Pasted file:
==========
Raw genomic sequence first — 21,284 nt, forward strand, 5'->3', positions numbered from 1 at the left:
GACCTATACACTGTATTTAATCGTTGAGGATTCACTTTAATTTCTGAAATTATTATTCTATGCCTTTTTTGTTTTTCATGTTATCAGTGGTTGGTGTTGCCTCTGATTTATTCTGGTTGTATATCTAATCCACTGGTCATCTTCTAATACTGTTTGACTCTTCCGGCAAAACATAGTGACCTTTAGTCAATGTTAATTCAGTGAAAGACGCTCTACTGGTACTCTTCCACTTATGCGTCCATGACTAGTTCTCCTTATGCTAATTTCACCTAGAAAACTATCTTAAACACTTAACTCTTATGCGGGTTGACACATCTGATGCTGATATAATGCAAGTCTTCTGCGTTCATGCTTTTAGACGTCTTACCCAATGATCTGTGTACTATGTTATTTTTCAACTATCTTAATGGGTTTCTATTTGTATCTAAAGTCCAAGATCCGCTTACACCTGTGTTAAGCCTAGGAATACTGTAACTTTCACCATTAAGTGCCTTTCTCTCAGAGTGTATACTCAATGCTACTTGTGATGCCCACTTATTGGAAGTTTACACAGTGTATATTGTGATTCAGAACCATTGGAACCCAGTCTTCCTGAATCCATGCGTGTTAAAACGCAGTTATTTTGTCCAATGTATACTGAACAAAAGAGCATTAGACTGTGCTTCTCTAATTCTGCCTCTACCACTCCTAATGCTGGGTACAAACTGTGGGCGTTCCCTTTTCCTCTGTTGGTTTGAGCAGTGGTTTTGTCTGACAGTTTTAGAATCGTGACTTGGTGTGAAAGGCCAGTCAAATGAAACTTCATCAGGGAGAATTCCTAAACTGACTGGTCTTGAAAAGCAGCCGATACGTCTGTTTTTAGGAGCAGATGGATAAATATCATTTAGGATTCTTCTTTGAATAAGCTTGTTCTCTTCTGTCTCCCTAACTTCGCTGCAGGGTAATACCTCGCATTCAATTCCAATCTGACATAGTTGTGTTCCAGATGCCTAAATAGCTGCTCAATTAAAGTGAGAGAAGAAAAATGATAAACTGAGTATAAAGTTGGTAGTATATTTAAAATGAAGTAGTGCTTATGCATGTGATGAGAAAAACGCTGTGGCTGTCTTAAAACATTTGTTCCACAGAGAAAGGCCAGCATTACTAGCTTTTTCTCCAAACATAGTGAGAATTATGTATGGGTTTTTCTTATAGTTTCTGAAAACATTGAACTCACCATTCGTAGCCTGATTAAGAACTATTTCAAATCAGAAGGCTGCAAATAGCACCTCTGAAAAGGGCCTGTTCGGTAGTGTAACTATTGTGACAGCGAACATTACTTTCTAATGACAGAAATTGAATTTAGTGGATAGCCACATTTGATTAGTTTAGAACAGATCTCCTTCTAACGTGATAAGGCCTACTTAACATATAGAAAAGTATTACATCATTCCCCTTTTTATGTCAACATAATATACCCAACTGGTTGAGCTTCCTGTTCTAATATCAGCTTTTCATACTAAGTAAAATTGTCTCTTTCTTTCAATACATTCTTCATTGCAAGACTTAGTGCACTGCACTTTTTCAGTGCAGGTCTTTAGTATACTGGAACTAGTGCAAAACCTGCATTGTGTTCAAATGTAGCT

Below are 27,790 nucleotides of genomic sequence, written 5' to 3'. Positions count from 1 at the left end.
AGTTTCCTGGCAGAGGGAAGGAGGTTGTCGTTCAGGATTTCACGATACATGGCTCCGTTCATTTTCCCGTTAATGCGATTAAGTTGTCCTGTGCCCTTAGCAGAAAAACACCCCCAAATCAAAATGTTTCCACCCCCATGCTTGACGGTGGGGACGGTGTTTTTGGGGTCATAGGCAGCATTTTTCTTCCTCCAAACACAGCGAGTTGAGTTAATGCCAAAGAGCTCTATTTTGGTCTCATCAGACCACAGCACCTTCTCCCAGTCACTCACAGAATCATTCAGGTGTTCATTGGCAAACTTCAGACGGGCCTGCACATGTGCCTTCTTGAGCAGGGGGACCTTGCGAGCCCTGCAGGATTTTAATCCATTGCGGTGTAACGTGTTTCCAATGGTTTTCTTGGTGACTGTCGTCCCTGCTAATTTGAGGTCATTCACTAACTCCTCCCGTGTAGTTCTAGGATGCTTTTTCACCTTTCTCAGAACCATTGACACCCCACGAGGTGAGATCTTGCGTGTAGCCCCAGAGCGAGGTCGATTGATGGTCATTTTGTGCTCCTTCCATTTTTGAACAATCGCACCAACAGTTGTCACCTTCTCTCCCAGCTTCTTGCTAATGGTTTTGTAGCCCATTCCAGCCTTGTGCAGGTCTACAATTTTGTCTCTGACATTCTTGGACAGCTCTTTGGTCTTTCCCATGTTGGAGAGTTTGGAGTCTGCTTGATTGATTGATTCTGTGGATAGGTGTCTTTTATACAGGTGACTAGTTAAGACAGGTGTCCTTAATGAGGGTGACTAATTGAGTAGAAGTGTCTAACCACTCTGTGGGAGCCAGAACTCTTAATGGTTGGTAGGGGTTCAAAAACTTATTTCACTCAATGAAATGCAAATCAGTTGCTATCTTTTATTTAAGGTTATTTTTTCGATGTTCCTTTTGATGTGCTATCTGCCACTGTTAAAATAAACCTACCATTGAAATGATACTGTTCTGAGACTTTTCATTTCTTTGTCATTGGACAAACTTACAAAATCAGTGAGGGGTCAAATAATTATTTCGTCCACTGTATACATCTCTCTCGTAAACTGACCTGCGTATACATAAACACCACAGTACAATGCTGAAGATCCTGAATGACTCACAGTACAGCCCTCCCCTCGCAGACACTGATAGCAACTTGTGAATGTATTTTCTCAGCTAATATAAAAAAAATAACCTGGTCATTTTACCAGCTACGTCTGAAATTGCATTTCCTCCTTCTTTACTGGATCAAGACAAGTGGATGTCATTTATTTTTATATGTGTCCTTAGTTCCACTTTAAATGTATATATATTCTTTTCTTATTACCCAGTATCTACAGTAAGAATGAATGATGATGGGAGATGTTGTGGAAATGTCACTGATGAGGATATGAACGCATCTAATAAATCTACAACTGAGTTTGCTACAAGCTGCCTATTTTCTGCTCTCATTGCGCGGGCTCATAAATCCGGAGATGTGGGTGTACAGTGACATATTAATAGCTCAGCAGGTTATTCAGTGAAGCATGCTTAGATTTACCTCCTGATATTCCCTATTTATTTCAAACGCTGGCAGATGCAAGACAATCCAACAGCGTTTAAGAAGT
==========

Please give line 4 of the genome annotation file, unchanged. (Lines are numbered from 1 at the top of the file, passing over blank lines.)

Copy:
AGTTTCCTGGCAGAGGGAAGGAGGTTGTCGTTCAGGATTTCACGATACATGGCTCCGTTCATTTTCCCGTTAATGCGATTAAGTTGTCCTGTGCCCTTAGCAGAAAAACACCCCCAAATCAAAATGTTTCCACCCCCATGCTTGACGGTGGGGACGGTGTTTTTGGGGTCATAGGCAGCATTTTTCTTCCTCCAAACACAGCGAGTTGAGTTAATGCCAAAGAGCTCTATTTTGGTCTCATCAGACCACAGCACCTTCTCCCAGTCACTCACAGAATCATTCAGGTGTTCATTGGCAAACTTCAGACGGGCCTGCACATGTGCCTTCTTGAGCAGGGGGACCTTGCGAGCCCTGCAGGATTTTAATCCATTGCGGTGTAACGTGTTTCCAATGGTTTTCTTGGTGACTGTCGTCCCTGCTAATTTGAGGTCATTCACTAACTCCTCCCGTGTAGTTCTAGGATGCTTTTTCACCTTTCTCAGAACCATTGACACCCCACGAGGTGAGATCTTGCGTGTAGCCCCAGAGCGAGGTCGATTGATGGTCATTTTGTGCTCCTTCCATTTTTGAACAATCGCACCAACAGTTGTCACCTTCTCTCCCAGCTTCTTGCTAATGGTTTTGTAGCCCATTCCAGCCTTGTGCAGGTCTACAATTTTGTCTCTGACATTCTTGGACAGCTCTTTGGTCTTTCCCATGTTGGAGAGTTTGGAGTCTGCTTGATTGATTGATTCTGTGGATAGGTGTCTTTTATACAGGTGACTAGTTAAGACAGGTGTCCTTAATGAGGGTGACTAATTGAGTAGAAGTGTCTAACCACTCTGTGGGAGCCAGAACTCTTAATGGTTGGTAGGGGTTCAAAAACTTATTTCACTCAATGAAATGCAAATCAGTTGCTATCTTTTATTTAAGGTTATTTTTTCGATGTTCCTTTTGATGTGCTATCTGCCACTGTTAAAATAAACCTACCATTGAAATGATACTGTTCTGAGACTTTTCATTTCTTTGTCATTGGACAAACTTACAAAATCAGTGAGGGGTCAAATAATTATTTCGTCCACTGTATACATCTCTCTCGTAAACTGACCTGCGTATACATAAACACCACAGTACAATGCTGAAGATCCTGAATGACTCACAGTACAGCCCTCCCCTCGCAGACACTGATAGCAACTTGTGAATGTATTTTCTCAGCTAATATAAAAAAAATAACCTGGTCATTTTACCAGCTACGTCTGAAATTGCATTTCCTCCTTCTTTACTGGATCAAGACAAGTGGATGTCATTTATTTTTATATGTGTCCTTAGTTCCACTTTAAATGTATATATATTCTTTTCTTATTACCCAGTATCTACAGTAAGAATGAATGATGATGGGAGATGTTGTGGAAATGTCACTGATGAGGATATGAACGCATCTAATAAATCTACAACTGAGTTTGCTACAAGCTGCCTATTTTCTGCTCTCATTGCGCGGGCTCATAAATCCGGAGATGTGGGTGTACAGTGACATATTAATAGCTCAGCAGGTTATTCAGTGAAGCATGCTTAGATTTACCTCCTGATATTCCCTATTTATTTCAAACGCTGGCAGATGCAAGACAATCCAACAGCGTTTAAGAAGT